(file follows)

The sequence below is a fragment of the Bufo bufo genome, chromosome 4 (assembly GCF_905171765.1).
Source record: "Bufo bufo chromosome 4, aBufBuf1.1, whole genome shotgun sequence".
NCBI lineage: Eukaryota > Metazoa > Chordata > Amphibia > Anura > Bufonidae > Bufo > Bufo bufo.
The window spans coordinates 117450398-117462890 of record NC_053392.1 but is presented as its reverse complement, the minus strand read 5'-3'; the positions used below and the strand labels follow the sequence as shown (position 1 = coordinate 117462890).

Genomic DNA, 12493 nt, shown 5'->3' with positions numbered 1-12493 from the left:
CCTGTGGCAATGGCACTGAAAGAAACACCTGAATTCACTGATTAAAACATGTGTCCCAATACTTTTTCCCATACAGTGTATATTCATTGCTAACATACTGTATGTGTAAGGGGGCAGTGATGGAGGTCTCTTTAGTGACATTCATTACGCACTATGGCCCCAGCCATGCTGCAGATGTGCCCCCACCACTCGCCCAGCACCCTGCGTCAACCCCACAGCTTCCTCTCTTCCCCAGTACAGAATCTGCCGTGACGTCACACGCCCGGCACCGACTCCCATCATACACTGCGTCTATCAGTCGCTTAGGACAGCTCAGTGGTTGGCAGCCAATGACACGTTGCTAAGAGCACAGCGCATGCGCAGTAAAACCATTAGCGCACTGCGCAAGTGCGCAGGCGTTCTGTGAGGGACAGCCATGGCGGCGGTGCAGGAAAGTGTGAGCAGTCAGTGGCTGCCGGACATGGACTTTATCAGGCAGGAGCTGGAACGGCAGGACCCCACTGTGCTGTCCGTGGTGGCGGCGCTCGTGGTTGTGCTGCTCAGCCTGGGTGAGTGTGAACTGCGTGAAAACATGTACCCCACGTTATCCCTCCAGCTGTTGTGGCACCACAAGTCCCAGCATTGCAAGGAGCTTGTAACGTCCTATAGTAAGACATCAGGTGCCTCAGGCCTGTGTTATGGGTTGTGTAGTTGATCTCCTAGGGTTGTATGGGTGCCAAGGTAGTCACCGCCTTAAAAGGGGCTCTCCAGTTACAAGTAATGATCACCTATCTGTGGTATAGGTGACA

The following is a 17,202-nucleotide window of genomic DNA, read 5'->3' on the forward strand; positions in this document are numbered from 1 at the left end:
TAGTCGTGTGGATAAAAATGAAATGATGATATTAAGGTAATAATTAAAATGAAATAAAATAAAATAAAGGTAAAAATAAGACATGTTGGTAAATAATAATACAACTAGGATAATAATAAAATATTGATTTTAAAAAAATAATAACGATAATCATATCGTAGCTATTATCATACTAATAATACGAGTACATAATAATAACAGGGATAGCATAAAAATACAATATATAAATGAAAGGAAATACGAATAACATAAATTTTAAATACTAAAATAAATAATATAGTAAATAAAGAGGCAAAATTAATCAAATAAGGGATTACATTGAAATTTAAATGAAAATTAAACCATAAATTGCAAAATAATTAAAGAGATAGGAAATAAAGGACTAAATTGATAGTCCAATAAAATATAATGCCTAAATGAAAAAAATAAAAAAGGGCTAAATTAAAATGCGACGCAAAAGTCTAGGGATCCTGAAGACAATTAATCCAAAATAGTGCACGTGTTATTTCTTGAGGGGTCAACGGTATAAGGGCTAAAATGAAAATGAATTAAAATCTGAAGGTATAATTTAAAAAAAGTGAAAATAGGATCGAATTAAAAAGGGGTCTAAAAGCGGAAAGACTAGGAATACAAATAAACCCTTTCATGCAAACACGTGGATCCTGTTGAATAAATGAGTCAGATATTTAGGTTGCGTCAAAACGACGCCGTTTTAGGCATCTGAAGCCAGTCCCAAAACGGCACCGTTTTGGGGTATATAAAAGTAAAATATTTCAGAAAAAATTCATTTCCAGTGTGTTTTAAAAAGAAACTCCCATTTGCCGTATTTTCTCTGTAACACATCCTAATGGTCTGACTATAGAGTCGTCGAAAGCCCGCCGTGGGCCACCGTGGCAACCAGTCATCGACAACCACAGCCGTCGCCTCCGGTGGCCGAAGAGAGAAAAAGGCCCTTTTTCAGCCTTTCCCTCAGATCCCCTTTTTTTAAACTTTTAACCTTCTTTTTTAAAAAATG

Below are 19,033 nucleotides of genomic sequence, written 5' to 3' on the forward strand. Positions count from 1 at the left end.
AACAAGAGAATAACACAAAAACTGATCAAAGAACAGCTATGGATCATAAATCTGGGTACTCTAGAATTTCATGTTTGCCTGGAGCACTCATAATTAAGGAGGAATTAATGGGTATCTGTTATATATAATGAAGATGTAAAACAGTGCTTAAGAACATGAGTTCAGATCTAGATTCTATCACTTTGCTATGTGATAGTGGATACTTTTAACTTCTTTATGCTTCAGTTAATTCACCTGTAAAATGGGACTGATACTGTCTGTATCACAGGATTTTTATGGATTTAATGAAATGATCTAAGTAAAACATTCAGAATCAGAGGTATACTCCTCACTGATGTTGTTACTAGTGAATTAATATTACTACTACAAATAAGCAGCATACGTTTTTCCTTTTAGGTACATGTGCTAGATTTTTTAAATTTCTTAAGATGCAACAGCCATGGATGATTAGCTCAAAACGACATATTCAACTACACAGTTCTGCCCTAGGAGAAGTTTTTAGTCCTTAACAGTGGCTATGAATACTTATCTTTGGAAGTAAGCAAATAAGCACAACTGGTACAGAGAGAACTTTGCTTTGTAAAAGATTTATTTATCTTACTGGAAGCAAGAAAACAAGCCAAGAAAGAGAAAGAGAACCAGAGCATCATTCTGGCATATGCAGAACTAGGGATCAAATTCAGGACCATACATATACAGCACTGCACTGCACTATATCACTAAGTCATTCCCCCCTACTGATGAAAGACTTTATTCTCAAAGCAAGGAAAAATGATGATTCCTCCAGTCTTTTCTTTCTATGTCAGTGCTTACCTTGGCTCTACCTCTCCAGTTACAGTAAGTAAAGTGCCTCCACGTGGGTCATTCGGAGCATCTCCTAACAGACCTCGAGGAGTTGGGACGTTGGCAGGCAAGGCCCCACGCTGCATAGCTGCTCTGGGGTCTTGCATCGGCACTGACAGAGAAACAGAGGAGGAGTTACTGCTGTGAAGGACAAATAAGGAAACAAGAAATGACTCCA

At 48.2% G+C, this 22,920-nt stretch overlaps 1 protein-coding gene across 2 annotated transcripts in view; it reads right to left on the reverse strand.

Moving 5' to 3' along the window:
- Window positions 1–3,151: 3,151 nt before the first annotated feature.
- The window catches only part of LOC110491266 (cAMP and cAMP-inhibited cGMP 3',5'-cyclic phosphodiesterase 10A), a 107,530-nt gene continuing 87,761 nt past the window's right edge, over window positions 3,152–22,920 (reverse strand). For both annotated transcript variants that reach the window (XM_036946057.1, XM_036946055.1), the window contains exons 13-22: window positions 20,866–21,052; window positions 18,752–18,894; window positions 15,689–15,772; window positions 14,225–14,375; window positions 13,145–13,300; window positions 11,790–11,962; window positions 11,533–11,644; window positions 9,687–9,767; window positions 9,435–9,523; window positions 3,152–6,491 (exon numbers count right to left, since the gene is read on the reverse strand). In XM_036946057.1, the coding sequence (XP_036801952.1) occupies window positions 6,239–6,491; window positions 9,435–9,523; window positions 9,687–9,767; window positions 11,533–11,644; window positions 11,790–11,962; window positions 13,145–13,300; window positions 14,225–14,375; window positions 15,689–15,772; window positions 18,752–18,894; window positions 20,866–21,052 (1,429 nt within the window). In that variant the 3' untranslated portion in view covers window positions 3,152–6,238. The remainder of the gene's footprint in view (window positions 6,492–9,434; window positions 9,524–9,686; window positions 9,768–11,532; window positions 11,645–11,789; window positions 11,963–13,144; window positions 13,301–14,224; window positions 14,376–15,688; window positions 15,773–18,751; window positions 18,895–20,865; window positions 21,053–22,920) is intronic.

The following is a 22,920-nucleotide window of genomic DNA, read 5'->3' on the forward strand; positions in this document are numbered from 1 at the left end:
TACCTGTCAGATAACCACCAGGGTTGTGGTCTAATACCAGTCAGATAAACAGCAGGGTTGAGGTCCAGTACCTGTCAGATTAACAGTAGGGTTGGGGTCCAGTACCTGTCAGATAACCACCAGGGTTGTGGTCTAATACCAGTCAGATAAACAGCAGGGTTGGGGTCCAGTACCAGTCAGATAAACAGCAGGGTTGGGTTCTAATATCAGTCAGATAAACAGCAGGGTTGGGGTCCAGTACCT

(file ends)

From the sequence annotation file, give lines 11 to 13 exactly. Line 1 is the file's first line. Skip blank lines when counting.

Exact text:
At 48.2% G+C, this 22,920-nt stretch overlaps 1 protein-coding gene across 2 annotated transcripts in view; it reads right to left on the reverse strand.

Moving 5' to 3' along the window:
- Window positions 1–3,151: 3,151 nt before the first annotated feature.